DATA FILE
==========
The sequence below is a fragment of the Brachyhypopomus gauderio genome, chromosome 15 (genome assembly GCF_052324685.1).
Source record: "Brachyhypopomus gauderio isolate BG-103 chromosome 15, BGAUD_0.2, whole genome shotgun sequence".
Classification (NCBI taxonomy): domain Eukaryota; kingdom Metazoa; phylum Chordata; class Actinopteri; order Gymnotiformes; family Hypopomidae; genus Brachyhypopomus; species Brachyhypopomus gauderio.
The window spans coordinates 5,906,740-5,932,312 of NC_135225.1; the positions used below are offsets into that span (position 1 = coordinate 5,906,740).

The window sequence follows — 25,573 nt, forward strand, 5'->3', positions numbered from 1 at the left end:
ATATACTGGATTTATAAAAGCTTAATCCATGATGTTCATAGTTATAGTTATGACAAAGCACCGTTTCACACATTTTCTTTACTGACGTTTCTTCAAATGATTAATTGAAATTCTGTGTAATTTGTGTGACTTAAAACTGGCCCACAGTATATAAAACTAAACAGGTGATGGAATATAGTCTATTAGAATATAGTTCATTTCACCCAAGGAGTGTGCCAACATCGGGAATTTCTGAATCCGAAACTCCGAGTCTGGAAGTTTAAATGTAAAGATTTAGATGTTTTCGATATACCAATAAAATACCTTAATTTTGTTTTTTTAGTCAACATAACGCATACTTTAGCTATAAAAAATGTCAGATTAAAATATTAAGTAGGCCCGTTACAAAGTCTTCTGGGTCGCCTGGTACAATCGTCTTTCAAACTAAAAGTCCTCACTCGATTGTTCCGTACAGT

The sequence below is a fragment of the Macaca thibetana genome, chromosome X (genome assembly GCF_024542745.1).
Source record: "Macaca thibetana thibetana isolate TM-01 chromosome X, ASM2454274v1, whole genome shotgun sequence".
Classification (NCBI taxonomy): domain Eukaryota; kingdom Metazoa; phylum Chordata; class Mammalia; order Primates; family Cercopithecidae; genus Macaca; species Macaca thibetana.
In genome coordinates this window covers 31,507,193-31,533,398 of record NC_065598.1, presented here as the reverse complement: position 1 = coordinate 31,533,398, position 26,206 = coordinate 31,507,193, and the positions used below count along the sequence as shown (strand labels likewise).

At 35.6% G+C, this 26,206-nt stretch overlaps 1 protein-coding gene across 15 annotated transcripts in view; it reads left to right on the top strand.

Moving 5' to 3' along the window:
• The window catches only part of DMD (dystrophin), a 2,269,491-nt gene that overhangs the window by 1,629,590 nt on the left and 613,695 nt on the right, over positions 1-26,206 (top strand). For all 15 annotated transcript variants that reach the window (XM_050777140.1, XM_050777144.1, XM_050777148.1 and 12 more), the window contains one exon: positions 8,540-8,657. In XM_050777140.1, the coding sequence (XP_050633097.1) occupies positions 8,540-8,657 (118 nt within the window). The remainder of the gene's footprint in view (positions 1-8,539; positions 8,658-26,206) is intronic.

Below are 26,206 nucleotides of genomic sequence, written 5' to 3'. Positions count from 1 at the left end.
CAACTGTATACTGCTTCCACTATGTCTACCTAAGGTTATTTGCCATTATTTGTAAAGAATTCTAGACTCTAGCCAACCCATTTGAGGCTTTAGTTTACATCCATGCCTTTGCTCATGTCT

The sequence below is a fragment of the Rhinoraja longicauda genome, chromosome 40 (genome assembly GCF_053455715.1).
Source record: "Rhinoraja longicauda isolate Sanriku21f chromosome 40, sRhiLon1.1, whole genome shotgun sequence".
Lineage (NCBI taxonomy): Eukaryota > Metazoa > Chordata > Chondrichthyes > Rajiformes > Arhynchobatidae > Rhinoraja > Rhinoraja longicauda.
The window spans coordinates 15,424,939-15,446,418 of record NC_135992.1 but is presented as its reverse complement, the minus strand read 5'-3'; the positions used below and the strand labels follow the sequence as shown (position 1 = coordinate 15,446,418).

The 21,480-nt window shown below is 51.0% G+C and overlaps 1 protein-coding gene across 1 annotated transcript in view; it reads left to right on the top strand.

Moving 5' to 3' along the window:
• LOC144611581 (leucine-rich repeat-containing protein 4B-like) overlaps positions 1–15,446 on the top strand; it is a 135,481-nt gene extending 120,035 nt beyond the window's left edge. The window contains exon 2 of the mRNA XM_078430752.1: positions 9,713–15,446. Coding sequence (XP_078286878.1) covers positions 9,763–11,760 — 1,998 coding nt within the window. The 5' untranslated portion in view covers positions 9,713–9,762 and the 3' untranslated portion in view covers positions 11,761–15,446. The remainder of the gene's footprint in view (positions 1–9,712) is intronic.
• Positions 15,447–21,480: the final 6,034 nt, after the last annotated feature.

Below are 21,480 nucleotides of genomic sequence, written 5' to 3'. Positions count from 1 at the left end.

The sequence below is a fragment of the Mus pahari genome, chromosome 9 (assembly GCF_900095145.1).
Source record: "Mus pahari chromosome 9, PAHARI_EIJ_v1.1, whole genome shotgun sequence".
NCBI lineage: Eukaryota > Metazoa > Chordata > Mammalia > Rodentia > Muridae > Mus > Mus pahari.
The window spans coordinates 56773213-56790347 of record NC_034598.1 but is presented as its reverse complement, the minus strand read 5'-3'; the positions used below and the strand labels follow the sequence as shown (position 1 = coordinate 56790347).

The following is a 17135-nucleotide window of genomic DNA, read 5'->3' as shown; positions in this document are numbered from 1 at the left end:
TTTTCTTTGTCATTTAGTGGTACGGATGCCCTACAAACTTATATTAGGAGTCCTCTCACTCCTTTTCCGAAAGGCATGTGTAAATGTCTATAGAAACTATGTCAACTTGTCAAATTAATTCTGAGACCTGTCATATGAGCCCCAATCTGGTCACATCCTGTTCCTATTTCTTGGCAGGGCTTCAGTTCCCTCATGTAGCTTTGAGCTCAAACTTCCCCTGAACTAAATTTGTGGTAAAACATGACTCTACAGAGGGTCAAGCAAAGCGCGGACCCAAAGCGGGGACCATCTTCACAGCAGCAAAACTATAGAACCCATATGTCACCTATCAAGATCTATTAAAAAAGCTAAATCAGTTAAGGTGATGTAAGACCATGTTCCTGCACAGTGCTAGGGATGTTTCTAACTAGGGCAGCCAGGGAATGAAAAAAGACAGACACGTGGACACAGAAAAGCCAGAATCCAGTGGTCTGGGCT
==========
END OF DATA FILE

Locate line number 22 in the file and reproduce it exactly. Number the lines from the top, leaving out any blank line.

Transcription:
• LOC144611581 (leucine-rich repeat-containing protein 4B-like) overlaps positions 1–15,446 on the top strand; it is a 135,481-nt gene extending 120,035 nt beyond the window's left edge. The window contains exon 2 of the mRNA XM_078430752.1: positions 9,713–15,446. Coding sequence (XP_078286878.1) covers positions 9,763–11,760 — 1,998 coding nt within the window. The 5' untranslated portion in view covers positions 9,713–9,762 and the 3' untranslated portion in view covers positions 11,761–15,446. The remainder of the gene's footprint in view (positions 1–9,712) is intronic.